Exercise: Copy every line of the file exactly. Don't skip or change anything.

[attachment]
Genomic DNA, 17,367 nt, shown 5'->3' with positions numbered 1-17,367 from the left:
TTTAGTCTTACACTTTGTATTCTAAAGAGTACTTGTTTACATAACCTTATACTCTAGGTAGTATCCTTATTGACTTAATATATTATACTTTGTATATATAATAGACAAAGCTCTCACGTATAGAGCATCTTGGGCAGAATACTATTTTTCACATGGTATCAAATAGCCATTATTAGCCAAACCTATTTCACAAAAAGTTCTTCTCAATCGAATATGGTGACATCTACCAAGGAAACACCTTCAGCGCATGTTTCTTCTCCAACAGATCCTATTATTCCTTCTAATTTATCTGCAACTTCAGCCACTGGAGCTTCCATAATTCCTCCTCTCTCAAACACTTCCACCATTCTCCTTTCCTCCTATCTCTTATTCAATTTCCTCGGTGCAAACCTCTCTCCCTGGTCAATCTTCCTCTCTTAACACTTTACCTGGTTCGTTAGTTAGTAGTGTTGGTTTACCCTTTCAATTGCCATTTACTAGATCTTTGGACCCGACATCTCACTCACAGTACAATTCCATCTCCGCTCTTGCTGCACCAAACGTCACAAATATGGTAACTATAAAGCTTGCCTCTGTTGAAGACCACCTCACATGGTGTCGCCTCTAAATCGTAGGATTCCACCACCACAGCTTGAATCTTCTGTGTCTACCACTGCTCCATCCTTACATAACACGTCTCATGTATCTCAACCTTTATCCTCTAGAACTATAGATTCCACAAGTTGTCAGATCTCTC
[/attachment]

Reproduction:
Genomic DNA, 17,367 nt, shown 5'->3' with positions numbered 1-17,367 from the left:
TTTAGTCTTACACTTTGTATTCTAAAGAGTACTTGTTTACATAACCTTATACTCTAGGTAGTATCCTTATTGACTTAATATATTATACTTTGTATATATAATAGACAAAGCTCTCACGTATAGAGCATCTTGGGCAGAATACTATTTTTCACATGGTATCAAATAGCCATTATTAGCCAAACCTATTTCACAAAAAGTTCTTCTCAATCGAATATGGTGACATCTACCAAGGAAACACCTTCAGCGCATGTTTCTTCTCCAACAGATCCTATTATTCCTTCTAATTTATCTGCAACTTCAGCCACTGGAGCTTCCATAATTCCTCCTCTCTCAAACACTTCCACCATTCTCCTTTCCTCCTATCTCTTATTCAATTTCCTCGGTGCAAACCTCTCTCCCTGGTCAATCTTCCTCTCTTAACACTTTACCTGGTTCGTTAGTTAGTAGTGTTGGTTTACCCTTTCAATTGCCATTTACTAGATCTTTGGACCCGACATCTCACTCACAGTACAATTCCATCTCCGCTCTTGCTGCACCAAACGTCACAAATATGGTAACTATAAAGCTTGCCTCTGTTGAAGACCACCTCACATGGTGTCGCCTCTAAATCGTAGGATTCCACCACCACAGCTTGAATCTTCTGTGTCTACCACTGCTCCATCCTTACATAACACGTCTCATGTATCTCAACCTTTATCCTCTAGAACTATAGATTCCACAAGTTGTCAGATCTCTC